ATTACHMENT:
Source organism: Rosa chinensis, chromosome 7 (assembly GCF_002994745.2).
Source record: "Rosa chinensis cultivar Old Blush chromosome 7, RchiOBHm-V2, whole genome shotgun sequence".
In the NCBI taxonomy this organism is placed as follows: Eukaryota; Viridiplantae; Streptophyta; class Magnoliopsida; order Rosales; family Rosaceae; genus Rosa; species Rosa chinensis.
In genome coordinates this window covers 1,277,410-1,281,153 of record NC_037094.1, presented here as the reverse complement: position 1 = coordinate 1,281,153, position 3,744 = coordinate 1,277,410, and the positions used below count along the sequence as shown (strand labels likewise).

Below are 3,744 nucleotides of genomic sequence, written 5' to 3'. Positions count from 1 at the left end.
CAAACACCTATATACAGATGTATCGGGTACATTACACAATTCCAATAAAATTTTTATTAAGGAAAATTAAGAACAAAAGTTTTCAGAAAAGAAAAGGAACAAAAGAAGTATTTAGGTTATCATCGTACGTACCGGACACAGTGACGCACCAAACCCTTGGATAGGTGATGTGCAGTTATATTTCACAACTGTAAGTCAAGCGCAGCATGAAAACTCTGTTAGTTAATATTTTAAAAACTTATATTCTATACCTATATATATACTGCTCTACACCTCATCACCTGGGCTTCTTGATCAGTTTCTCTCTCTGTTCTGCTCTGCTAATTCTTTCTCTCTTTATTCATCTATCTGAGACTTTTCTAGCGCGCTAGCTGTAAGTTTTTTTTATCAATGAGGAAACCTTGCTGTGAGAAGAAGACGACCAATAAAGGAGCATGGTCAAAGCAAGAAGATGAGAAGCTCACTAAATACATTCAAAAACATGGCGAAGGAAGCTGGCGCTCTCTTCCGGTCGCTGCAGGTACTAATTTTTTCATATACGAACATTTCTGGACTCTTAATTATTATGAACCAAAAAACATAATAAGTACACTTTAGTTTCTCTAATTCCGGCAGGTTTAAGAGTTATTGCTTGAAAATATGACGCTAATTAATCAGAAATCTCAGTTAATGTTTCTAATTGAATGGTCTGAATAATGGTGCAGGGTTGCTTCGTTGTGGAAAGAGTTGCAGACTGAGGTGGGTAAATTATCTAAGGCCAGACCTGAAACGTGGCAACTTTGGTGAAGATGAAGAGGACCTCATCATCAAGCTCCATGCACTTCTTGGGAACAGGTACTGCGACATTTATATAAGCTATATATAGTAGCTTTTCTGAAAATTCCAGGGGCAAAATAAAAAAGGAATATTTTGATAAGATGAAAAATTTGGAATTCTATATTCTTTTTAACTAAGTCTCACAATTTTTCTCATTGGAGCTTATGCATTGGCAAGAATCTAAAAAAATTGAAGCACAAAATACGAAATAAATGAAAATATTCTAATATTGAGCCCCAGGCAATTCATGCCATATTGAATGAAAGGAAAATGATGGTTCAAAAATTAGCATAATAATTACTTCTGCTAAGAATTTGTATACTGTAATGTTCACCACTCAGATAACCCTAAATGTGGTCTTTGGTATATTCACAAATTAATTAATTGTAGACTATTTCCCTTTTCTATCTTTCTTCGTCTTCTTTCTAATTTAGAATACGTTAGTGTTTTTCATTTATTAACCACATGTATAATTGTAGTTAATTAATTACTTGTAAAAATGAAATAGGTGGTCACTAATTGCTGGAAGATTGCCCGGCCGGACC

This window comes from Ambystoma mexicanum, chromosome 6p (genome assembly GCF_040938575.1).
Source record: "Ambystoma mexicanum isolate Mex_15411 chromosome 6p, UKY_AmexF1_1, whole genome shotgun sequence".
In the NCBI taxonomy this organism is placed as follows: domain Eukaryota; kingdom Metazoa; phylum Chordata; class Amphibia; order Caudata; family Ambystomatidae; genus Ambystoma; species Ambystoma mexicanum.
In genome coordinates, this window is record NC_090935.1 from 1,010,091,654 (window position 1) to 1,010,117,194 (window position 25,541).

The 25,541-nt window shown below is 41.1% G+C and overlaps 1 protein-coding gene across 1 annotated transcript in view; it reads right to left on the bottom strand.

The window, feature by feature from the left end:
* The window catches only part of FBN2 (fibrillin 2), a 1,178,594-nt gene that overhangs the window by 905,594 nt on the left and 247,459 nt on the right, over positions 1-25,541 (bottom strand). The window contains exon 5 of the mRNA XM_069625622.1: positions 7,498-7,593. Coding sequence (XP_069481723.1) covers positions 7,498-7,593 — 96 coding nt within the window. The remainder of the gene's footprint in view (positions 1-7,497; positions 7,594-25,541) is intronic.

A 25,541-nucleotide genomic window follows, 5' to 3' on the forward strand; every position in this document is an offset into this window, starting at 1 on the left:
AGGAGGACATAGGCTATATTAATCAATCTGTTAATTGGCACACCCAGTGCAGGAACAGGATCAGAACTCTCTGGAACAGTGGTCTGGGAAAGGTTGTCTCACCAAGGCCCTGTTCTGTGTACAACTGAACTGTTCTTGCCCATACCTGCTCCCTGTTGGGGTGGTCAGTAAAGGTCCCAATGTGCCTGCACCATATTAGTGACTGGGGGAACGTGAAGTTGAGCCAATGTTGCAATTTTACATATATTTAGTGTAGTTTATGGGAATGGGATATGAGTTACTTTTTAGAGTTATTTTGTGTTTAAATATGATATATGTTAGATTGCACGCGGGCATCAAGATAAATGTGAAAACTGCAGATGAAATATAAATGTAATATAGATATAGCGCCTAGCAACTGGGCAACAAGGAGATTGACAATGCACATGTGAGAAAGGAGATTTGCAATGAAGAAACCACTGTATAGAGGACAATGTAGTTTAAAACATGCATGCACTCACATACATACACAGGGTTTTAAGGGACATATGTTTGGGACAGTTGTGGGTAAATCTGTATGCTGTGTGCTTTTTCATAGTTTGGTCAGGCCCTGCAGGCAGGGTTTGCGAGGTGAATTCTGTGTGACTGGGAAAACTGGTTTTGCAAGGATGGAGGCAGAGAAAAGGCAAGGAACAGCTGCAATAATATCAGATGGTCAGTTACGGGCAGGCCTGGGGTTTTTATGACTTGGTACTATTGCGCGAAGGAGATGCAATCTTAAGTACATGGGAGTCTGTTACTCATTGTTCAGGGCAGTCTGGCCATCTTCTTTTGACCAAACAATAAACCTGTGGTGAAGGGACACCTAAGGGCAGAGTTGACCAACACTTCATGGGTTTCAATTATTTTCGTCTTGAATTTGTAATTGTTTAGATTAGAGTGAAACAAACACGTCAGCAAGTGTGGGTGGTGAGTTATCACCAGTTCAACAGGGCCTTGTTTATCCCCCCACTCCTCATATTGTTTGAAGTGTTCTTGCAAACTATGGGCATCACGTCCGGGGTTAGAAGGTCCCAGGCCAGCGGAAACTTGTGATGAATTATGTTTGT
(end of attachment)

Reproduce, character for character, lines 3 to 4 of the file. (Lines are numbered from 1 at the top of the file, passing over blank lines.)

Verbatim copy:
In the NCBI taxonomy this organism is placed as follows: Eukaryota; Viridiplantae; Streptophyta; class Magnoliopsida; order Rosales; family Rosaceae; genus Rosa; species Rosa chinensis.
In genome coordinates this window covers 1,277,410-1,281,153 of record NC_037094.1, presented here as the reverse complement: position 1 = coordinate 1,281,153, position 3,744 = coordinate 1,277,410, and the positions used below count along the sequence as shown (strand labels likewise).